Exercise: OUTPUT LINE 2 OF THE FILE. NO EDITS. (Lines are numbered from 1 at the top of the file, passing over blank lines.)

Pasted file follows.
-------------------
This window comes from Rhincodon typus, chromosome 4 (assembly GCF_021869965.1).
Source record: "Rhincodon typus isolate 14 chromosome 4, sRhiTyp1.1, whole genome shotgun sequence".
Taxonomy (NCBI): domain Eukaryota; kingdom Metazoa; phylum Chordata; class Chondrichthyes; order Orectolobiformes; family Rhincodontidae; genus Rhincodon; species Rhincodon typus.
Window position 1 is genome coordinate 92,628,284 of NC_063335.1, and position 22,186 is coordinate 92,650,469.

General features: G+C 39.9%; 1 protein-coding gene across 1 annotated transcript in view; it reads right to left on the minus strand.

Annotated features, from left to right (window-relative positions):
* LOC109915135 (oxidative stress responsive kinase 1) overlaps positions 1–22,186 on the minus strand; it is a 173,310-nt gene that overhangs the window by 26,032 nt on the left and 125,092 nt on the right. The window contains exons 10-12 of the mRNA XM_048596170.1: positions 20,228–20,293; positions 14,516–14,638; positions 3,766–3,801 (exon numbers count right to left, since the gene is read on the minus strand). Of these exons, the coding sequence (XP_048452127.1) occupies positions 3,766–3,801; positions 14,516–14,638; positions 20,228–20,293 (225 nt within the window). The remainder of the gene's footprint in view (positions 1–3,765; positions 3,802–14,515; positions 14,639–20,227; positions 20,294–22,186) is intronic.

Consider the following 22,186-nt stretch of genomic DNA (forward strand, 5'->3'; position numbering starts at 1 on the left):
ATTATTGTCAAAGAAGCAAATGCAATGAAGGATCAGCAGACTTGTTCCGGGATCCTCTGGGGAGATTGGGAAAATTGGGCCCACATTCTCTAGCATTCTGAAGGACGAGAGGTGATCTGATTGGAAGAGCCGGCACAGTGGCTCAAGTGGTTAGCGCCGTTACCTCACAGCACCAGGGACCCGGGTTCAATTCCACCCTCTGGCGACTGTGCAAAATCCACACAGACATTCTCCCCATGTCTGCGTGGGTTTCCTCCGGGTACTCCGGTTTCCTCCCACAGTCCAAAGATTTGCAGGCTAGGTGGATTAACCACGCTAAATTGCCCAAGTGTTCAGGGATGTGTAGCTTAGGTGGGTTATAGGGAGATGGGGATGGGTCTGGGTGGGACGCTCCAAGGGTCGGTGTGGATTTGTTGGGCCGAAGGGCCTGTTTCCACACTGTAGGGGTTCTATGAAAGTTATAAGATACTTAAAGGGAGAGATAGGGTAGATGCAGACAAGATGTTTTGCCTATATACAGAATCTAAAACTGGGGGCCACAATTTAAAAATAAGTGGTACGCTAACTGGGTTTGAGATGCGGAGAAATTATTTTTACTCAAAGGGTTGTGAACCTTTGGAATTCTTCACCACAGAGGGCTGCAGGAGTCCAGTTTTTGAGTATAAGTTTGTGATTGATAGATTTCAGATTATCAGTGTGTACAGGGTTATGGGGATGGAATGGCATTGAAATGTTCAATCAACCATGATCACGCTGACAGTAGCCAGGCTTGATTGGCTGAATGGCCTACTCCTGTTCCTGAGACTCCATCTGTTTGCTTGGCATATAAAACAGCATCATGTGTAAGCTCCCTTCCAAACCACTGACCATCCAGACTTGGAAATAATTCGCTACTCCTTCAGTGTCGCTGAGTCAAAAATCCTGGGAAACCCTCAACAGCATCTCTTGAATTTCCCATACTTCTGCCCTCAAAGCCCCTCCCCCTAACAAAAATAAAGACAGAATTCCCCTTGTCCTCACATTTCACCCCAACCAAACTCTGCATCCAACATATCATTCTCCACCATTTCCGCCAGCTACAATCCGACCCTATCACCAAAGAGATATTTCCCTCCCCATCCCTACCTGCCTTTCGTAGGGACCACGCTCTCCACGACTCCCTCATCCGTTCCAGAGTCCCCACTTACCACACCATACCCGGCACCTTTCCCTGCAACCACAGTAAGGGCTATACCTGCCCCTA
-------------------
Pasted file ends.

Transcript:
Source record: "Rhincodon typus isolate 14 chromosome 4, sRhiTyp1.1, whole genome shotgun sequence".